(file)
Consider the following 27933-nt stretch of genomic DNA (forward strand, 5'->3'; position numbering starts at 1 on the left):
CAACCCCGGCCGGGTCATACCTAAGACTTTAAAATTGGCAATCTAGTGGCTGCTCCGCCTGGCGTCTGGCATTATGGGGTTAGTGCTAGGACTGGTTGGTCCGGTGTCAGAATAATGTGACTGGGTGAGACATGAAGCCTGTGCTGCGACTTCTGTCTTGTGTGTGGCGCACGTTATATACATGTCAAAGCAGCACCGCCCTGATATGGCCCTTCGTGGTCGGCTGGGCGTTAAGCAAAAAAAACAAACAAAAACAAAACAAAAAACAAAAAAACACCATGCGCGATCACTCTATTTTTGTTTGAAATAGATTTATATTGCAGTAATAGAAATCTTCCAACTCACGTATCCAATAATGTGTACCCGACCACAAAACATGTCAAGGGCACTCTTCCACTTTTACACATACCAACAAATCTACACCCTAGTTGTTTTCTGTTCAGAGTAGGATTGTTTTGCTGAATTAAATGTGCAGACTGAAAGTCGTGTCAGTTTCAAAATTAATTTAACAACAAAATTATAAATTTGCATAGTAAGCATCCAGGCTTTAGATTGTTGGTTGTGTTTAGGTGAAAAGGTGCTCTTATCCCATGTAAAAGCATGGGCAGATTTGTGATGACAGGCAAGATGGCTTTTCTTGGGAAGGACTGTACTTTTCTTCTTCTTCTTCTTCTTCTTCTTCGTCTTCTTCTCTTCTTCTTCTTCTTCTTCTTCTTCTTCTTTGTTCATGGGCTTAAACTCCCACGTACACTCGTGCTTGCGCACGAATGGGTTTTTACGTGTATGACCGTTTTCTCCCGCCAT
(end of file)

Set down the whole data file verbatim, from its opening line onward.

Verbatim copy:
Consider the following 27933-nt stretch of genomic DNA (forward strand, 5'->3'; position numbering starts at 1 on the left):
CAACCCCGGCCGGGTCATACCTAAGACTTTAAAATTGGCAATCTAGTGGCTGCTCCGCCTGGCGTCTGGCATTATGGGGTTAGTGCTAGGACTGGTTGGTCCGGTGTCAGAATAATGTGACTGGGTGAGACATGAAGCCTGTGCTGCGACTTCTGTCTTGTGTGTGGCGCACGTTATATACATGTCAAAGCAGCACCGCCCTGATATGGCCCTTCGTGGTCGGCTGGGCGTTAAGCAAAAAAAACAAACAAAAACAAAACAAAAAACAAAAAAACACCATGCGCGATCACTCTATTTTTGTTTGAAATAGATTTATATTGCAGTAATAGAAATCTTCCAACTCACGTATCCAATAATGTGTACCCGACCACAAAACATGTCAAGGGCACTCTTCCACTTTTACACATACCAACAAATCTACACCCTAGTTGTTTTCTGTTCAGAGTAGGATTGTTTTGCTGAATTAAATGTGCAGACTGAAAGTCGTGTCAGTTTCAAAATTAATTTAACAACAAAATTATAAATTTGCATAGTAAGCATCCAGGCTTTAGATTGTTGGTTGTGTTTAGGTGAAAAGGTGCTCTTATCCCATGTAAAAGCATGGGCAGATTTGTGATGACAGGCAAGATGGCTTTTCTTGGGAAGGACTGTACTTTTCTTCTTCTTCTTCTTCTTCTTCTTCGTCTTCTTCTCTTCTTCTTCTTCTTCTTCTTCTTCTTCTTTGTTCATGGGCTTAAACTCCCACGTACACTCGTGCTTGCGCACGAATGGGTTTTTACGTGTATGACCGTTTTCTCCCGCCAT